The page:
We choose two baskets, despite the fact my parents are leaving the next day and it will be up to Kirk and me to eat them all. How could we not? Perfect peaches only come along every so often, after all. Especially ones offered up by two honest, hard-working people who in and of themselves seem to be a precious slice of Americana.
We move on through the remaining booths, buying crisp Kale, plump tomatoes, bright shiny peppers, and even the last of the summer blueberries. We taste raw sweet corn, plums, cantaloupe, watermelon, and even a few slices of tomatoes. The food is bountiful, and gorgeous, and makes me feel closer to God and nature just looking at it. Our bags weighing heavy on our shoulders, we return once more for the car to deposit our second load of the day before heading off again, this time to the indoor market.
Inside, we are greeted by candy sellers, soap makers, wood carvers, and bakers. North Carolina wines fill one booth, ice cream another, and free-range eggs yet another. Fresh churned butter and heavy blocks of cheese are made from the milk of grass-fed, free range cows. Baked goods of every type imaginable fill display cases and many a passerby’s tummy.
After Mom and I choose several locally made soaps, each one smelling better than the last, we can deny ourselves no longer, and make our way over to the ice cream booth. I choose the triple berry – made with NC fruit and milk, and Mom goes for the chocolate. The cones are huge and dripping and utterly fantastic, and we plop down on a bench in the shade outside to enjoy them.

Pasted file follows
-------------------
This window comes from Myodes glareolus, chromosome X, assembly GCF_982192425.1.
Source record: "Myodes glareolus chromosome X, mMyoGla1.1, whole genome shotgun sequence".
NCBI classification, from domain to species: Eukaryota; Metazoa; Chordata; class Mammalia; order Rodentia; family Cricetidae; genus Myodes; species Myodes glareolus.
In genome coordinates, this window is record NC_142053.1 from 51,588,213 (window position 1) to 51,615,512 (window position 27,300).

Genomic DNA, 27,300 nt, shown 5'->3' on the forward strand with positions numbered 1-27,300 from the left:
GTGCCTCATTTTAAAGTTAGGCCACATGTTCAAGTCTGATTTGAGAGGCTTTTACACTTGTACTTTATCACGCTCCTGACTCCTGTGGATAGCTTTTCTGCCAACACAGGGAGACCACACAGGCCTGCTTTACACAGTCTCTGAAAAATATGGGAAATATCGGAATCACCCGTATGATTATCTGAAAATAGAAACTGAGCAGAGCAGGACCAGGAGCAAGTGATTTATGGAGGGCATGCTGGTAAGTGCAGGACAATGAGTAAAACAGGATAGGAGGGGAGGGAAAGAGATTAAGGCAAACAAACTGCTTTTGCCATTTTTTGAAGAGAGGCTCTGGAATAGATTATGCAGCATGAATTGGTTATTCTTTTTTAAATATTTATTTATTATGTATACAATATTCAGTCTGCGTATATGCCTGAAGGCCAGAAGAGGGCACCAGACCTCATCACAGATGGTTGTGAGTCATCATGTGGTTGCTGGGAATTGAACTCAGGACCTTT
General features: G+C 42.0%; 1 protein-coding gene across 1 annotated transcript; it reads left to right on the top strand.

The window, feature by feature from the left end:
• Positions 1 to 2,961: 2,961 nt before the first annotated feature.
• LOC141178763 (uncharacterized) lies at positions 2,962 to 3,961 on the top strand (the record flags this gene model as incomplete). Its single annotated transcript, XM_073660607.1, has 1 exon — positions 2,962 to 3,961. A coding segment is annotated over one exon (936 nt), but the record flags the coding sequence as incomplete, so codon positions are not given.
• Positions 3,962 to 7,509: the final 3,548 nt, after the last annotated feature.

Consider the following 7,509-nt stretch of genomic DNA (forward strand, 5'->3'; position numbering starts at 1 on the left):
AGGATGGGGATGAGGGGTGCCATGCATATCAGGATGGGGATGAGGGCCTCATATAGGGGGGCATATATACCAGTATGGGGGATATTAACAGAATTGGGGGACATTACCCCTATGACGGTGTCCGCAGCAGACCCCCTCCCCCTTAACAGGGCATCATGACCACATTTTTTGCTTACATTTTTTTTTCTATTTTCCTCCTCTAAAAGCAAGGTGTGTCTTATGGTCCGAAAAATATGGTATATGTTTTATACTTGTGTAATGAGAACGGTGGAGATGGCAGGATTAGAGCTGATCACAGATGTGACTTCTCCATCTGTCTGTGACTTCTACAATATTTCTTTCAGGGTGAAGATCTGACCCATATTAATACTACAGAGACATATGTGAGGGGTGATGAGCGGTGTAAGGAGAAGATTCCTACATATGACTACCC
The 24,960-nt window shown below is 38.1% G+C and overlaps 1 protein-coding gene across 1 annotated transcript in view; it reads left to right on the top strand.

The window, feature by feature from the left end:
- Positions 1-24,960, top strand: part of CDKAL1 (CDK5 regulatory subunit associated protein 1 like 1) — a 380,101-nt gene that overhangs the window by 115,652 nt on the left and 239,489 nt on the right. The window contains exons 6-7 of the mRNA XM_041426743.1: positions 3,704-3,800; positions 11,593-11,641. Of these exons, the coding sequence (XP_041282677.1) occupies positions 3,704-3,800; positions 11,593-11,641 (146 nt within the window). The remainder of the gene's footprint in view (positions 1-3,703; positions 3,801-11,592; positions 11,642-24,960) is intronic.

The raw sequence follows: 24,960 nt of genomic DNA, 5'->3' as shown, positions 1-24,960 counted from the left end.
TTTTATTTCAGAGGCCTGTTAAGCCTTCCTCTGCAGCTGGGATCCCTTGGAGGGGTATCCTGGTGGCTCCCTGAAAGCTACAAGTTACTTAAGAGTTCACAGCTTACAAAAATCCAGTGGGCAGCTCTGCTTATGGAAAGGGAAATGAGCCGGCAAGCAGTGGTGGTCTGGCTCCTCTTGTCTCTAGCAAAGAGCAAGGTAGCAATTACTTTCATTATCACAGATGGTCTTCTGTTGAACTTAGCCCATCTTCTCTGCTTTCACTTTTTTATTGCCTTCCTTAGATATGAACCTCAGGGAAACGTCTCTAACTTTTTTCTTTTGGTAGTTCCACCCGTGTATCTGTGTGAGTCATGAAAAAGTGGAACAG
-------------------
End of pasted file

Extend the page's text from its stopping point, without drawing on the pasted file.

Around us, couples stroll, kids run by, and vendors sell their wares. The air is warm, the breeze is light, and the sunshine filters through the flitting leaves of the tree above us. We smile and chat as our ice cream disappears a little at a time. It's days like this that bring peace and contentment deep in my soul. Surrounded by wholesomeness, accompanied by not only my mother but my kindred spirit, it is hard to imagine a more perfect moment in time.
Have you visited your local farmer's market? Or do you go to the farm itself sometimes - perhaps to pick strawberries or pumpkins with your family? I really do think that feeling a connection to the food we eat is one of the great simple pleasures in life :)
And all those peaches we bought? They were put to very good use indeed :)
Perfect Peach Cobbler
Slightly modified from recipe found here
5 large peaches (or about 8 small ones), peeled, pitted and sliced thinly
3 Tbsp white sugar
3 Tbsp brown sugar
1/4 tsp cinnamon
2 tsp. cornstarch
Preheat oven to 425 degrees
Mix together ingredients by hand and place in the bottom of an 8 x 8 inch baking dish. Bake for 10 minutes.
1 cup flour
1/4 cup white sugar
1/4 cup brown sugar
1 tsp baking soda
1/2 tsp salt
6 Tbsp cold butter
1/4 cup boiling or very hot water
Combine dry ingredients, then cut in butter using a pastry knife until mixture resembles course crumbs. Slowly stir in water until just combined. Remove peaches from oven and drop spoonfuls of the mixture evenly over the top. Sprinkle with course sugar and return to oven for 28 - 32 minutes, or until cobbler is golden.
Serve with ice cream while warm.